Skip to main content

Windows 10 trial impressions

As all the world (not literally) knows, the newest version of the Windows Desktop operating system Windows 10 (X?) arrives at the end of the month. I've been playing with it since it's early days and throughout the updates and newer iterations of it my feelings haven't changed much.

I think the overall vision for the UI is missing internal design cohesion. My initial feeling was that they've tried to take elements of the Windows 8 menus, and blend them into the Windows 7 (and previous) familiar menu style. I don't like it. It's gaudy and unpleasant and for straight business work it doesn't speed things up at all.

My other gripe with it has been that under a VMware Player install, it only starts up once every 3 or 4 times. That concerns me. What also concerns me is the dumbing down of the control panel. Accessing the stuff in there isn't for everyone, but the people who do want to get into it need access to the internals of the machine. I can't help but compare it to Mac OS X. The new release of that 10.10.4 is out, and although there aren't huge differences, I've been able to migrate my MacBook Air from 10.8 through to 10.10.4 without any difficulties, or needing to learn a whole new GUI.

My final gripe, and I'll keep this bitch session relatively short, is the move towards subscription model licensing for Windows and Office. I'm happy to pay for an OS, or a piece of software. No worries. I'm not happy to have to pay every year for it. Particularly when I use about 1% of what Office is capable of doing *and* I can get all I want out of Google Apps, plus my email and blog and website etc for $5 / user / month! It's not that I don't want to reward the people who've worked so hard on this, but frankly, they get bugger all of the money I pay anyway. If I'm being forced to use some tarted up version of Windows, it had better be good. Windows 8 was rubbish, and we've successfully avoided upgrading most of our clients and home machines. The way Windows 10 forces itself to be know with a "free" upgrade worries me. We all know how wonderful the first iteration or two of an OS are, and I can only begin to imagine the problems we'll have with Windows 10 when it comes out.

By the end of the month I guess we'll know more!

Comments

Popular posts from this blog

Windows 10 Enterprise Eval - gotchas

After an annoying turn of events where my Windows 10 Enterprise USB drive failed, attempts to install Win10 onto a computer failed miserably. I turned to the net and managed to get my hands on Microsoft's Windows 10 Enterprise Evaluation. I have an enterprise key so I thought - cool! Here's the opportunity to get it going and to then upgrade the license later. Full install, patched etc and all is swell. Except when I try to upgrade. I straight up tried changing the licence key only to get a variety of errors, most of which are pertaining to the activation system being unavailable. The I try this: https://winaero.com/blog/upgrade-windows-10-evaluation-to-full-version-easily/ but it doesn't work either. Next I'll try this: h ttp://www.edugeek.net/forums/windows-10/174594-upgrading-windows-10-enterprise-90-evaluation-full.html And if all else fails, in goes the bootable USB I've now created. If only I'd had this in the first instance I would not be writing t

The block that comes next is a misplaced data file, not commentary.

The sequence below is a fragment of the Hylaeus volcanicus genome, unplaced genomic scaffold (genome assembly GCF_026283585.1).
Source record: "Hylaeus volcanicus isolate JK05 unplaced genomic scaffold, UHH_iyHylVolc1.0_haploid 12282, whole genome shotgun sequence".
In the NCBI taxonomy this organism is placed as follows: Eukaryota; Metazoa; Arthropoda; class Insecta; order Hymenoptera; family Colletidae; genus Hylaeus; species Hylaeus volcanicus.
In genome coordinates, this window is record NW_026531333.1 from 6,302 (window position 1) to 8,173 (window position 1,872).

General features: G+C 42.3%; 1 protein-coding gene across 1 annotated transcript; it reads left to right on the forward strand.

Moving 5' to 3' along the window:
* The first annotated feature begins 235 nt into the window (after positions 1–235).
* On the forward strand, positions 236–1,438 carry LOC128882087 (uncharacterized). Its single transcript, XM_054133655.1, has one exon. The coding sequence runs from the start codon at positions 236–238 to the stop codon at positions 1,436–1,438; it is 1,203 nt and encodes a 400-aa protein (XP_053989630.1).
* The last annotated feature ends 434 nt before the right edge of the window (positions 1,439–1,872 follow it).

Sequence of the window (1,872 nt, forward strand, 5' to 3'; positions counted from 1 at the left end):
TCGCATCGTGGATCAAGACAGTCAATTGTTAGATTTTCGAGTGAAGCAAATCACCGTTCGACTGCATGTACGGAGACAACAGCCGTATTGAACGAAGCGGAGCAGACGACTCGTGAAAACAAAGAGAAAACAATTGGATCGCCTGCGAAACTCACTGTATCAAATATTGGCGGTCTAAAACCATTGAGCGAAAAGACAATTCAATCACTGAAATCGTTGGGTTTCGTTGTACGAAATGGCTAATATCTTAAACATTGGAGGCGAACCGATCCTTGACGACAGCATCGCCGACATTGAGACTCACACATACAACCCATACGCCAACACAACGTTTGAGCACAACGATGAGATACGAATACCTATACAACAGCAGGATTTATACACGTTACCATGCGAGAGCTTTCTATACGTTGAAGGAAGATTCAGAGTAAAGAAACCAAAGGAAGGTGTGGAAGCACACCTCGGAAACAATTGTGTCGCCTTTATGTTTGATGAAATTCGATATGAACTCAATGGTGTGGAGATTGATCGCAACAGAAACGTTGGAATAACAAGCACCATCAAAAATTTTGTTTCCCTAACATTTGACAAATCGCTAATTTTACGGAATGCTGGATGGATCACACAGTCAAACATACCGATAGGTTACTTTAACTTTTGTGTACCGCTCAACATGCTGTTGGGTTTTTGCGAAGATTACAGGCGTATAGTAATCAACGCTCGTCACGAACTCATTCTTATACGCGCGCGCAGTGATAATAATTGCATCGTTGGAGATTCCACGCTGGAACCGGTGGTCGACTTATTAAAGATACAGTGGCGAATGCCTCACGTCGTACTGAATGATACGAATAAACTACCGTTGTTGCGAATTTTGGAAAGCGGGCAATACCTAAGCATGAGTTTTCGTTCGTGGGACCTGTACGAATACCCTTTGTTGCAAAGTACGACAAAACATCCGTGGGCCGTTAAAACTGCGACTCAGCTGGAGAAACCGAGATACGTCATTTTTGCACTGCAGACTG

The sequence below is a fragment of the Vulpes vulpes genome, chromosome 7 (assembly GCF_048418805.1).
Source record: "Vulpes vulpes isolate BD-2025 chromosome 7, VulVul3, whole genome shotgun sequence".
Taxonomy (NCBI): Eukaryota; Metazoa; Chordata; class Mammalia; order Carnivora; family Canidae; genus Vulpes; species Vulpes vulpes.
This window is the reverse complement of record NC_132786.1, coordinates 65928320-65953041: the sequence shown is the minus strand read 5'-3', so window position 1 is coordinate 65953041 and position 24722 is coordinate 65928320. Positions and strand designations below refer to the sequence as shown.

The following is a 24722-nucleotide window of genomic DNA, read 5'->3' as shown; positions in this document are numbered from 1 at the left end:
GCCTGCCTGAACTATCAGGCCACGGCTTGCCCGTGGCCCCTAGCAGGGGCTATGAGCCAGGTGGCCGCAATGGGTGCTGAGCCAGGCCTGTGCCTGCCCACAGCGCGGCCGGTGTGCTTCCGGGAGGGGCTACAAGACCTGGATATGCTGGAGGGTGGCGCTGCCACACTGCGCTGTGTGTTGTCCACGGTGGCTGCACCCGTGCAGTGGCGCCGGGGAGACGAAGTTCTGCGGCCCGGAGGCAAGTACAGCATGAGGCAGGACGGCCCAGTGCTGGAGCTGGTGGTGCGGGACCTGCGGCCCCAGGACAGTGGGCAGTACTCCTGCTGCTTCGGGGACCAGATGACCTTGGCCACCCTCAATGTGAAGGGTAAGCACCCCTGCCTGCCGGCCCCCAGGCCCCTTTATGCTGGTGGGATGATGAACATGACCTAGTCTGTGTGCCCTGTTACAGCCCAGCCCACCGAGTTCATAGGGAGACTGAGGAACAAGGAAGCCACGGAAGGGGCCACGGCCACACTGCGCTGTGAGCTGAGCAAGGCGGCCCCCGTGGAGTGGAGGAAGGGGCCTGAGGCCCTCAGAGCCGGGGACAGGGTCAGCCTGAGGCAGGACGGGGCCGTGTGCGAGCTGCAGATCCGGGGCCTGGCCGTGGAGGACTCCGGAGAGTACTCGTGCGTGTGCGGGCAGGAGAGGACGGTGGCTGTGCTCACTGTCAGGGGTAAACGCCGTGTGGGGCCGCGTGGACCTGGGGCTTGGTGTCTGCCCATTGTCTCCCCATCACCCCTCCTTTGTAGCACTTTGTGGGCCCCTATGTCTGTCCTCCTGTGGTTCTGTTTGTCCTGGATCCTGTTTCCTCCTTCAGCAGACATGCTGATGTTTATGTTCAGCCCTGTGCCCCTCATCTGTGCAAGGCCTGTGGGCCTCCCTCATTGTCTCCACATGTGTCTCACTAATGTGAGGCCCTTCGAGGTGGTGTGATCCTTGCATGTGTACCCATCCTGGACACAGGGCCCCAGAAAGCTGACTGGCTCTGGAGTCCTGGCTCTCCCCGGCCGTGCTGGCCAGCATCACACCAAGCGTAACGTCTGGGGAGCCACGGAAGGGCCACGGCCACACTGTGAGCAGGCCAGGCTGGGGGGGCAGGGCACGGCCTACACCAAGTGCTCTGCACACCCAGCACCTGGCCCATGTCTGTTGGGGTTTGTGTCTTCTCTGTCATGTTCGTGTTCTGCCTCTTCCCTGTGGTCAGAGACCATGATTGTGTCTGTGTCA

Fixing a black screen after doing a Kali Linux update

Kali Linux is a rolling Linux distribution designed for security and penetration work. You can find details on it here: www.kali.org . We run this excellent product for a range of different security work and it's been great. I built the image in VMplayer, then shared it to the team and we've all been at it since. A recent update broke it though - black screen, no network and completely unresponsive. There are lots of posts about similar things - mostly to do with graphics adaptors, however, we found that executing the following at a root prompt fixed it. But how to get to the root prompt from a blank screen? Linux has a number of terminals available to the user - most of us use the graphical one to do our day to day, but you can access a command line prompt without much trouble. Simply hold CTRL-ALT and then F2 or F3 down at the same time and it drops you to a command line login. BOOM. Time to fix it up. For me, and for the other fellas in the team, all it too was to

Plone - the open source Content Management System - a review

One of my clients, a non-profit, has a lot of files on it's clients. They need a way to digitally store these files, securely and with availability for certain people. They also need these files to expire and be deleted after a given length of time - usually about 7 years. These were the parameters I was given to search for a Document Management System (DMS) or more commonly a Content Management System (CMS). There are quite a lot of them, but most are designed for front facing information delivery - that is, to write something, put it up for review, have it reviewed and then published. We do not want this data published ever - and some CMS's make that a bit tricky to manage. So at the end of the day, I looked into several CMS systems that looked like they could be useful. The first one to be reviewed was OpenKM ( www.openkm.com ). It looked OK, was open source which is preferable and seemed to have solid security and publishing options. Backing up the database and upgradin